A Ban in Name Only

Aug 27, 2019 | Asbestos-related Diseases

The “non-ban asbestos ban” continues to confound critics. No one is disputing the dangers of exposure to the carcinogen. Asbestos-related diseases kill 15,000 Americans annually. The not-so-grand total dating back to 1989 is one million. Ironically, that was the year of a failed ban on asbestos by the Environmental Protection Agency (EPA).

How have federal officials responded?

In the last year alone, the U.S. has imported 750 metric tons of asbestos.

The EPA implemented a new rule to strengthen protection to the public. However, it did not go far enough. Asbestos imports continue in the face of 60 other countries having outright bans of the substance.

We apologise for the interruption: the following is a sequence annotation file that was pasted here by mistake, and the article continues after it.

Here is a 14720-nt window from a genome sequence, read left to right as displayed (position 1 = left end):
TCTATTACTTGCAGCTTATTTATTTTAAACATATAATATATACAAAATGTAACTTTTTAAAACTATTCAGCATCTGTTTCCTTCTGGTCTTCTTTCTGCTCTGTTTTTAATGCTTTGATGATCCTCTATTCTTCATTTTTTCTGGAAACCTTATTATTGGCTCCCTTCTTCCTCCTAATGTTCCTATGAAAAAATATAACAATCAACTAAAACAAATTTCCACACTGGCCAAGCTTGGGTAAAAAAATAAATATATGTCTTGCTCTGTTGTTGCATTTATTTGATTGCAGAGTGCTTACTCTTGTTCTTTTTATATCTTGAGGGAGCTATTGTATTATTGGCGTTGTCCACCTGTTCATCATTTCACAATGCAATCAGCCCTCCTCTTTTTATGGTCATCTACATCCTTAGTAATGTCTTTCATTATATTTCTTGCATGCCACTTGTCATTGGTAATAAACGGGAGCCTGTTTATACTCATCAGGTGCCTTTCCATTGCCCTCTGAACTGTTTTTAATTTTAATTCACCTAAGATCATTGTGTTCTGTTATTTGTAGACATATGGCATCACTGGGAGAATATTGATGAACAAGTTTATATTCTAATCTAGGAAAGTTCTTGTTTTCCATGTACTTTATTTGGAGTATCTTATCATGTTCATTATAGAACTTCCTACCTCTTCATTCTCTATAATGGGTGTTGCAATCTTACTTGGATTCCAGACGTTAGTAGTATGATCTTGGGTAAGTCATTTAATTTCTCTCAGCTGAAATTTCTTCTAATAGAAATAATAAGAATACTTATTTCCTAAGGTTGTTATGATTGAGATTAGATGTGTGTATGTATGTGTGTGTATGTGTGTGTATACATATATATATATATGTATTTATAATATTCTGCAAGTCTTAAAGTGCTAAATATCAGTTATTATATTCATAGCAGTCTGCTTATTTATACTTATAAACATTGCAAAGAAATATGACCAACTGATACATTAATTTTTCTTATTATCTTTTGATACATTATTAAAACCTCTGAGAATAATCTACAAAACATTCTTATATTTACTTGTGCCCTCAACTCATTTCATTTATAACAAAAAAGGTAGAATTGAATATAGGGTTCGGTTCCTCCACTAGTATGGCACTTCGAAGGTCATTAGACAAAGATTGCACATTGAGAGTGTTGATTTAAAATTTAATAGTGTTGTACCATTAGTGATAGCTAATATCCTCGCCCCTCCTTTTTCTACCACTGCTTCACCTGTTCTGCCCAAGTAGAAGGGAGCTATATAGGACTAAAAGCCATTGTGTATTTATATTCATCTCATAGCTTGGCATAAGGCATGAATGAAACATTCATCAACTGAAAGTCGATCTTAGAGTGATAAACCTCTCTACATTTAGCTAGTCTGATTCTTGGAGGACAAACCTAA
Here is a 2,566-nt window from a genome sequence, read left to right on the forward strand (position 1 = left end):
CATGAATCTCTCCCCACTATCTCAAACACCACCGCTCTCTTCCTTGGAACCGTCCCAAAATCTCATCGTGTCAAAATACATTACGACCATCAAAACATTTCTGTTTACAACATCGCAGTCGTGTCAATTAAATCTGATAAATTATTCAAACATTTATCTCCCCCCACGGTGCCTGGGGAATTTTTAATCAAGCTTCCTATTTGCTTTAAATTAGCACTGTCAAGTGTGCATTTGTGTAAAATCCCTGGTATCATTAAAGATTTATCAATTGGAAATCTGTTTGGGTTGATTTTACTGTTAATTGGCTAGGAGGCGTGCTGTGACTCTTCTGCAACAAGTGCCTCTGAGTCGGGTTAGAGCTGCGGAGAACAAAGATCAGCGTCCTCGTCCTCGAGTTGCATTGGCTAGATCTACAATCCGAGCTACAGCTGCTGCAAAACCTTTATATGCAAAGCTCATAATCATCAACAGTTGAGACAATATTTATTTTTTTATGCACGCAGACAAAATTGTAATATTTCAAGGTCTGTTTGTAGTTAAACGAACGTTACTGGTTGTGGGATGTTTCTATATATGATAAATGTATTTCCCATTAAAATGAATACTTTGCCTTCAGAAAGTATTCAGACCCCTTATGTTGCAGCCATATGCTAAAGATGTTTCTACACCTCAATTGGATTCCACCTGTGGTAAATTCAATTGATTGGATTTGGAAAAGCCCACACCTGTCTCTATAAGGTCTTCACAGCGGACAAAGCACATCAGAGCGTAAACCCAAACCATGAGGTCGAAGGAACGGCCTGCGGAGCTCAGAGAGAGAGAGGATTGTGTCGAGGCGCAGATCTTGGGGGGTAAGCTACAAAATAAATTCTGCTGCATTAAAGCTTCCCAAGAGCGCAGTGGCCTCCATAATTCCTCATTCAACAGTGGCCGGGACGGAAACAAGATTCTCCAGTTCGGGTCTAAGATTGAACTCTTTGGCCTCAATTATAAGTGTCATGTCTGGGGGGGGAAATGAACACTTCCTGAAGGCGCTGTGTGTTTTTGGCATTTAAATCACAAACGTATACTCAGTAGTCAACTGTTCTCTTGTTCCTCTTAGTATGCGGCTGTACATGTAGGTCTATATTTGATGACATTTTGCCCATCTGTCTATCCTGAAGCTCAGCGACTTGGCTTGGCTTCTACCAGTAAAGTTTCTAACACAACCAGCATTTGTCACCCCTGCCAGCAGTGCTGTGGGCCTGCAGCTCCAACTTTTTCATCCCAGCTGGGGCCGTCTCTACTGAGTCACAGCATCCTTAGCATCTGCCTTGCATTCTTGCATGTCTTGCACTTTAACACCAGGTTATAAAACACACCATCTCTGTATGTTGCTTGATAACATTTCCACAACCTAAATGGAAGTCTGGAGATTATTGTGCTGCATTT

The latest effort revolves around the recently introduced Alan Reinstein Ban Asbestos Now Act of 2019. Named after a victim of asbestos exposure and approved by his widow, it would amend the Toxic Substances Control Act (TSCA) and serve as an outright prohibition in the manufacturing, processing, and distribution of commercial asbestos and related products.

If enacted, mandates would be placed upon the EPA, Department of Health and Human Services, and the Labor Department to evaluate both the presence of asbestos in all types of buildings and exposure levels and health risks to the individuals in those structures.

However, the powerful forces who stopped the ban nearly 30 years ago remain opposed. The defacto alliance between the EPA and major corporations will continue as will their rhetoric surrounding adverse financial impacts on businesses and the lack of a safe and effective replacement.

Meanwhile, as months and years go by, thousands more will die due to the ongoing resistance and the complete lack of action.

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